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Earthquake Engineering

24 January 2024

Earthquake Engineering at UC encompasses a broad range of activities that seek to minimise the damage and disruption communities suffer when hit by an earthquake. It includes assessing tectonic and fault mechanisms, preparing communities for earthquakes, and understanding how earthquake energy is transmitted. Learn more.


Find our more about earthquake engineering

Earthquake Engineering includes:

  • Assessing the tectonic and fault mechanisms that generate earthquaker to estimate when they will occur and how large they will be.
  • Understanding how the earthquake energy trasmits through the ground.
  • Quantifying the likely ground surface responses at a specific site throughout the life of a structure.
  • Assessing the liquefaction potential of soils at specific sites.
  • Designing structures and lifeline services (electricity, gas, transport, water and wastewater) to minimise the damage and disruption during and after an earthquake.
  • Planning for emergency response and post-earthquake recovery.
  • Preparing communities for earthquakes.

The postgraduate qualifications in earthquake engineering are:

Please note that unless applicants have a strong background in earthquake engineering, they will only be admitted in the February of each year.

Earthquakes - prediction, detection, effects and protection from - problems which are actively researched in Civil Engineering. Here at Canterbury the Geomechanics group have created CUSP (Canterbury University Seismograph Project) accelerograph.

Additional Information

In late 2003 the South Island of New Zealand has experienced several earthquakes, with CUSP recording its the first real earthquake data - an M4.9 event 40 km north-east of Christchurch. This after months of testing with artificial earthquakes on the shaking table.

The CUSP accelerograph was developed by PhD candidate Hamish Avery and Technical Officer Peter Coursey, guided by John Berrill and Mike Dewe (Electrical/IT). The project was motivated by the imminent rupture (in a geological time frame) of the Alpine Fault. The Internet based instrument provides easy maintenance and retrieval of data and uses cheap micro-machined accelerometers developed for triggering car air bags.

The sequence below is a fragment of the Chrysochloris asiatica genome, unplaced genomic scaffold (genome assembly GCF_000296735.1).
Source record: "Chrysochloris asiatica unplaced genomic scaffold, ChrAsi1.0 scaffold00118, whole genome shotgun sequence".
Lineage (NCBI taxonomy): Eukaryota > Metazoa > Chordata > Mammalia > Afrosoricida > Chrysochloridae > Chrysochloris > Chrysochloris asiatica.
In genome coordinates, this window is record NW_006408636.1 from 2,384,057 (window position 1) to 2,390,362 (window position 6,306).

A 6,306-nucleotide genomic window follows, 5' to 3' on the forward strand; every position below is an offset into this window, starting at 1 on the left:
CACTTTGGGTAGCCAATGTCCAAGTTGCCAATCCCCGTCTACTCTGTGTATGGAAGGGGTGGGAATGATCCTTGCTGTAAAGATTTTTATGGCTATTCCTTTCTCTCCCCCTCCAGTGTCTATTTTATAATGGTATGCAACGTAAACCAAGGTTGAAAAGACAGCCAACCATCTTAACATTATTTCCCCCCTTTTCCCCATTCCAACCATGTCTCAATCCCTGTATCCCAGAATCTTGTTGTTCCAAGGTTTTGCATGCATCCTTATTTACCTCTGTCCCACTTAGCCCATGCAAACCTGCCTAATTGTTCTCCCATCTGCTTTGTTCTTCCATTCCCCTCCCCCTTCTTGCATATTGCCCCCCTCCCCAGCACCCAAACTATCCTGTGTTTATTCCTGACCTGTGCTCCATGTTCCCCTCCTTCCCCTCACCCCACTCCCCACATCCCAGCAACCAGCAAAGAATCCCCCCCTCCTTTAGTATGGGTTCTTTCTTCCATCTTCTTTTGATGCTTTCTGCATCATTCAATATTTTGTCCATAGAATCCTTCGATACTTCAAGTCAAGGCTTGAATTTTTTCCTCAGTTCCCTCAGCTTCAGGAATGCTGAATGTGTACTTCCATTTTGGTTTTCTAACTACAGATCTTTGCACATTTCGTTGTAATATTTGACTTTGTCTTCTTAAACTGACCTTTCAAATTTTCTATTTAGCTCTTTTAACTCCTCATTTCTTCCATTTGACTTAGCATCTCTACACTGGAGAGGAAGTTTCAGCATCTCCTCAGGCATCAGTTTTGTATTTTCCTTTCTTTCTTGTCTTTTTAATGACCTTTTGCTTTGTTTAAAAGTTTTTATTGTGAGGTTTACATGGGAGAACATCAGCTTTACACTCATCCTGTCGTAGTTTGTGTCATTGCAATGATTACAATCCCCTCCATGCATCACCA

The M4.9 September 30th 2003 earthquake was not world shaking; but it did provide a good test of the sensitivity of the CUSP instrument and its ability to detect events just above the noise level. This accelerograph is the first to be installed in the Canterbury Network and is one of a batch of 20 instruments under construction in the Department. Once this batch is complete, production will be taken over by Canterbury Seismic Instruments Ltd, a joint venture company between the University and local businesspeople, set up to commercialise the accelerograph.

The Geomechanics Group plans to install a network of about 60 instruments across the central South Island, in collaboration with GeoNet, with three principal aims and components:

  1. A dense array of about 20 instruments near Cass, to record details of the rupture mechanism of earthquakes on the Alpine Fault or other regional faults. Design and installation of this array comprises the doctoral project of Caroline François.
  2. A network of 20 to 30 instruments spread over the region, to observe regional attenuation, with emphasis on wave guiding effects in the sediments of the Canterbury Plains.
  3. A local network across the city of Christchurch, to study site effects because of the variable sedimentary structure beneath the city.

The research has been supported by Technology NZ, The Mason Trust, the Christchurch City Council, Environment Canterbury, the University of Canterbury and by the EQC; their help is gratefully acknowledged. Further information may be obtained from John Berrill.

For production information please visit the website of Canterbury Seismic Instruments Ltd (CSI), the company which is commercialising CUSP accelerograph systems.

In 2001, University of Canterbury entered into an agreement with the University Institute for Advanced Studies (IUSS) of the University of Pavia in Italy for the exchange of postgraduate students in earthquake engineering. The exchange is between the College of Engineering in Canterbury and the European School in Reduction of Seismic Risk (ROSE) School. This followed an invitation for John Berrill to join faculty of the ROSE School.

The IUSS was created with the purpose of introducing advanced programmes at under- and postgraduate levels. Developing the European Schools of Advanced Studies at the Master's level is one of the goals of the Institute. In this framework, the aim of the ROSE is to prepare professionals and researchers in earthquake engineering.

With earthquakes being a worldwide issue, the demand for specialists in earthquake engineering is increasing. High quality education of professionals and researchers has an extremely high impact on reducing the seismic risk.

The first years of the ROSE School had contributions from Prof. John Berrill and two other Canterbury graduates, the late Professor Nigel Priestly, and Professor Michael Collins who is currently at the University of Toronto. In more recent years, Prof. Athol Carr, Prof. Misko Cubrinowski and Assoc. Prof. Tim Sullivan have all held courses at the ROSE School.

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